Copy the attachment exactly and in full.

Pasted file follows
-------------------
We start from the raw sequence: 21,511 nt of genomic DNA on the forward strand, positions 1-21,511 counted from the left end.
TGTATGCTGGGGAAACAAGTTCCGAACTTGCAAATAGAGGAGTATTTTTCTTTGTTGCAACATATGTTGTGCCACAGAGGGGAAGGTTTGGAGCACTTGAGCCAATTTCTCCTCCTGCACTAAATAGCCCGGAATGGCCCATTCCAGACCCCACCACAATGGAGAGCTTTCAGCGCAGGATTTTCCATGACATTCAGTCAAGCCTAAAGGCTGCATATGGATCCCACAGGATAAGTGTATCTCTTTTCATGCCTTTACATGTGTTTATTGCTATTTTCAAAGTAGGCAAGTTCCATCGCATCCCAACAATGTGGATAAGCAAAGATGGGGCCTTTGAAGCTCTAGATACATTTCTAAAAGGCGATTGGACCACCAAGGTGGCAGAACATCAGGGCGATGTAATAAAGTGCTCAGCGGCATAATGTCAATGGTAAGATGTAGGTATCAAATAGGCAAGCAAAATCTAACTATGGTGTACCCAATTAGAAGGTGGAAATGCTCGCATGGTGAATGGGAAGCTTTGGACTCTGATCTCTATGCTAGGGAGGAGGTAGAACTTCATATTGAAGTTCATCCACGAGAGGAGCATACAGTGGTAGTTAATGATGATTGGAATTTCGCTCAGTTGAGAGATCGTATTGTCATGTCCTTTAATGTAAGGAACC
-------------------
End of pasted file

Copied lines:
We start from the raw sequence: 21,511 nt of genomic DNA on the forward strand, positions 1-21,511 counted from the left end.
TGTATGCTGGGGAAACAAGTTCCGAACTTGCAAATAGAGGAGTATTTTTCTTTGTTGCAACATATGTTGTGCCACAGAGGGGAAGGTTTGGAGCACTTGAGCCAATTTCTCCTCCTGCACTAAATAGCCCGGAATGGCCCATTCCAGACCCCACCACAATGGAGAGCTTTCAGCGCAGGATTTTCCATGACATTCAGTCAAGCCTAAAGGCTGCATATGGATCCCACAGGATAAGTGTATCTCTTTTCATGCCTTTACATGTGTTTATTGCTATTTTCAAAGTAGGCAAGTTCCATCGCATCCCAACAATGTGGATAAGCAAAGATGGGGCCTTTGAAGCTCTAGATACATTTCTAAAAGGCGATTGGACCACCAAGGTGGCAGAACATCAGGGCGATGTAATAAAGTGCTCAGCGGCATAATGTCAATGGTAAGATGTAGGTATCAAATAGGCAAGCAAAATCTAACTATGGTGTACCCAATTAGAAGGTGGAAATGCTCGCATGGTGAATGGGAAGCTTTGGACTCTGATCTCTATGCTAGGGAGGAGGTAGAACTTCATATTGAAGTTCATCCACGAGAGGAGCATACAGTGGTAGTTAATGATGATTGGAATTTCGCTCAGTTGAGAGATCGTATTGTCATGTCCTTTAATGTAAGGAACC